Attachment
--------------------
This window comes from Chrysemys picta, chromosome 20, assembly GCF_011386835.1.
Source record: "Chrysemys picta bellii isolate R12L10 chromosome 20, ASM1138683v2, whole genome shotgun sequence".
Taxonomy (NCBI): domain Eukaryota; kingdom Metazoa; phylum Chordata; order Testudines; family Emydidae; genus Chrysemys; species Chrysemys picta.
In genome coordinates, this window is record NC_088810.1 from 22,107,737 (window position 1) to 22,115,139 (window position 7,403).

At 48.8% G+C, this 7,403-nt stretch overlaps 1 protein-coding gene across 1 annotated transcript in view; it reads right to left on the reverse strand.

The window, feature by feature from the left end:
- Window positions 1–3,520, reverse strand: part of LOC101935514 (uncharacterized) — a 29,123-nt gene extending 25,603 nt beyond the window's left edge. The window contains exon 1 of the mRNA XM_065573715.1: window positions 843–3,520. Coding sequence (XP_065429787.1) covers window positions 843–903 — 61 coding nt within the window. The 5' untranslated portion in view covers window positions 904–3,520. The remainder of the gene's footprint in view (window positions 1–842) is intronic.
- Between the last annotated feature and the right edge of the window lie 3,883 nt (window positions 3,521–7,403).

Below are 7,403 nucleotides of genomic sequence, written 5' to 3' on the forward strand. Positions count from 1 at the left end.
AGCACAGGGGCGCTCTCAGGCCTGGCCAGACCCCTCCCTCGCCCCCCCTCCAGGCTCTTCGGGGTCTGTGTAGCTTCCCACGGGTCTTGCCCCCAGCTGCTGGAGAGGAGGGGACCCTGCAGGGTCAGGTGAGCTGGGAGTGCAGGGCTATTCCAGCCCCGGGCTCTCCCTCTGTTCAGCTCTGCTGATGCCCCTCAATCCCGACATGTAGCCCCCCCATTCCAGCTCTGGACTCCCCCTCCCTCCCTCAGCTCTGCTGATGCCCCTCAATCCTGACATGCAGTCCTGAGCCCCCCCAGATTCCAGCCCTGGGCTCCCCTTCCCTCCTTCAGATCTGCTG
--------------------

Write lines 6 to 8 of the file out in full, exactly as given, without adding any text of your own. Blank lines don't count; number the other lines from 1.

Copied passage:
The window, feature by feature from the left end:
- Window positions 1–3,520, reverse strand: part of LOC101935514 (uncharacterized) — a 29,123-nt gene extending 25,603 nt beyond the window's left edge. The window contains exon 1 of the mRNA XM_065573715.1: window positions 843–3,520. Coding sequence (XP_065429787.1) covers window positions 843–903 — 61 coding nt within the window. The 5' untranslated portion in view covers window positions 904–3,520. The remainder of the gene's footprint in view (window positions 1–842) is intronic.
- Between the last annotated feature and the right edge of the window lie 3,883 nt (window positions 3,521–7,403).